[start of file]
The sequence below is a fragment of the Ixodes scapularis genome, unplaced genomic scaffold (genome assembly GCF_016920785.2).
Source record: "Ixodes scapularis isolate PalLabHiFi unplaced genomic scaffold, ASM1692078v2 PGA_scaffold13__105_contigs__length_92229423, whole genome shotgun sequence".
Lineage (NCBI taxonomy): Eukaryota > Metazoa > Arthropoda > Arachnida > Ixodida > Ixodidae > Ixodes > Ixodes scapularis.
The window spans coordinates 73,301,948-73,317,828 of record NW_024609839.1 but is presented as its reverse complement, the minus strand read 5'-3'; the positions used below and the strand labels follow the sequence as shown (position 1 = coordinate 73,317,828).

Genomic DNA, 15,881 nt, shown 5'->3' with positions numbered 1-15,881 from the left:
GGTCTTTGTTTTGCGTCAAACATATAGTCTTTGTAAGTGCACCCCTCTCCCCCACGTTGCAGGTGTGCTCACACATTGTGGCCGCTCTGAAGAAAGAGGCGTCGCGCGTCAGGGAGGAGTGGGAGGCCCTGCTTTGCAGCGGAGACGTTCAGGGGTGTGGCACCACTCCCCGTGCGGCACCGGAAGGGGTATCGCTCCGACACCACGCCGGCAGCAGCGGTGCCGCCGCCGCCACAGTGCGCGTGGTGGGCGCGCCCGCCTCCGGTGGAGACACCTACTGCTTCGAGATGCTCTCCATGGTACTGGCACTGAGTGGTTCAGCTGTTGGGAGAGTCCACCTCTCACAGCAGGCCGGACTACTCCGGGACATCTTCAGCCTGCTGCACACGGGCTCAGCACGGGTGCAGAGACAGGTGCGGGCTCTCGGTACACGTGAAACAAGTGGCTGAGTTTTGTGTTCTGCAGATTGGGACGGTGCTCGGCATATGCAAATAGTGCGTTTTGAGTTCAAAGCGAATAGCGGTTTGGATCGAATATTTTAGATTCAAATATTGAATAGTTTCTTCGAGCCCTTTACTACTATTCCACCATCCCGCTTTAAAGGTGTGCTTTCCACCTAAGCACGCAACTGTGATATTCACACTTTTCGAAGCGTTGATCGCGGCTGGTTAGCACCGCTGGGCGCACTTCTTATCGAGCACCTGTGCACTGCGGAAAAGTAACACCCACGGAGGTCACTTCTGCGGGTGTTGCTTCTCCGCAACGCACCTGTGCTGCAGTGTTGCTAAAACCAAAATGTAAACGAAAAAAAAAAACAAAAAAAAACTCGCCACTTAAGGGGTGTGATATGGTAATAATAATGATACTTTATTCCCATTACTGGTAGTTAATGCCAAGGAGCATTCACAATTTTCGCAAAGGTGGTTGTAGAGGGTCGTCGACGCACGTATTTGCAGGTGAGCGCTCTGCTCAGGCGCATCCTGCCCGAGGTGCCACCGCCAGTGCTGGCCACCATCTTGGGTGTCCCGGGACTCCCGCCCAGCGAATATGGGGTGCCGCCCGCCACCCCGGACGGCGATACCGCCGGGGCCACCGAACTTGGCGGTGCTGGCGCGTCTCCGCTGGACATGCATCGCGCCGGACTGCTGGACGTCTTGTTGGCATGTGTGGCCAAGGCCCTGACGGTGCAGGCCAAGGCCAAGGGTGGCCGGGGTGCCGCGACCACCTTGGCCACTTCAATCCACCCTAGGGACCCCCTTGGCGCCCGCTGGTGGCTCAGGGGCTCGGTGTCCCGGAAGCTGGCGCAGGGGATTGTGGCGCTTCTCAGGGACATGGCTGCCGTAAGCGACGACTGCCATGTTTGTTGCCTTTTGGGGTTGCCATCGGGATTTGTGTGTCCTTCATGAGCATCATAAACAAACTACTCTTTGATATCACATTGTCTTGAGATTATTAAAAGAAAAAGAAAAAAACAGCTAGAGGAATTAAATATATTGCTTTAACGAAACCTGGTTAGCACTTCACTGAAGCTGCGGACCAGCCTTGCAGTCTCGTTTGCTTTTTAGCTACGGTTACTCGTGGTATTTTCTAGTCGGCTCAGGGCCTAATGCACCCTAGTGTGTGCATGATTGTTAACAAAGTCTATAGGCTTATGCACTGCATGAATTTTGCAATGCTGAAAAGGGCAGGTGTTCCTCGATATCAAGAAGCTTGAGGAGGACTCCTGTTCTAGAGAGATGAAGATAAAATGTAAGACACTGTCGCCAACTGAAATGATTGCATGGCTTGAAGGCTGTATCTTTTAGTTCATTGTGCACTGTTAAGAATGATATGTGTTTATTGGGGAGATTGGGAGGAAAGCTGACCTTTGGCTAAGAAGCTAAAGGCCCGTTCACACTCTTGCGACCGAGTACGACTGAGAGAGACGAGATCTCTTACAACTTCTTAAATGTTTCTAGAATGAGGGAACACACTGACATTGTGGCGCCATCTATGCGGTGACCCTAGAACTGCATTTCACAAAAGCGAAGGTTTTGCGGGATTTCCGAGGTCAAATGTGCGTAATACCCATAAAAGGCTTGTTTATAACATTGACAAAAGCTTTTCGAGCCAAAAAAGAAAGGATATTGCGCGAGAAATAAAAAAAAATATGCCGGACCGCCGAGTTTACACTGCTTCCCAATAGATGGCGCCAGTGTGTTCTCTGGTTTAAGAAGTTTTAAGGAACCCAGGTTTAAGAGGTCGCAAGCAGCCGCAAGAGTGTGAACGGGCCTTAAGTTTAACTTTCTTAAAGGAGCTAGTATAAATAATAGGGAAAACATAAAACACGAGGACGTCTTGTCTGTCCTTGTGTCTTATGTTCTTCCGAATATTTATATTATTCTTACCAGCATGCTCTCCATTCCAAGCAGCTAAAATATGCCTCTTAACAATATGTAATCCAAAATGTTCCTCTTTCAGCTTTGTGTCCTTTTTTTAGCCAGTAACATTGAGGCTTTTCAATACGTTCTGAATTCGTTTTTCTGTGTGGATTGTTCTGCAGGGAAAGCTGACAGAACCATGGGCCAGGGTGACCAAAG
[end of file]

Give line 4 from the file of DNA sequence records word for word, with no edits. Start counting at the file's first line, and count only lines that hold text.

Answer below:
The window spans coordinates 73,301,948-73,317,828 of record NW_024609839.1 but is presented as its reverse complement, the minus strand read 5'-3'; the positions used below and the strand labels follow the sequence as shown (position 1 = coordinate 73,317,828).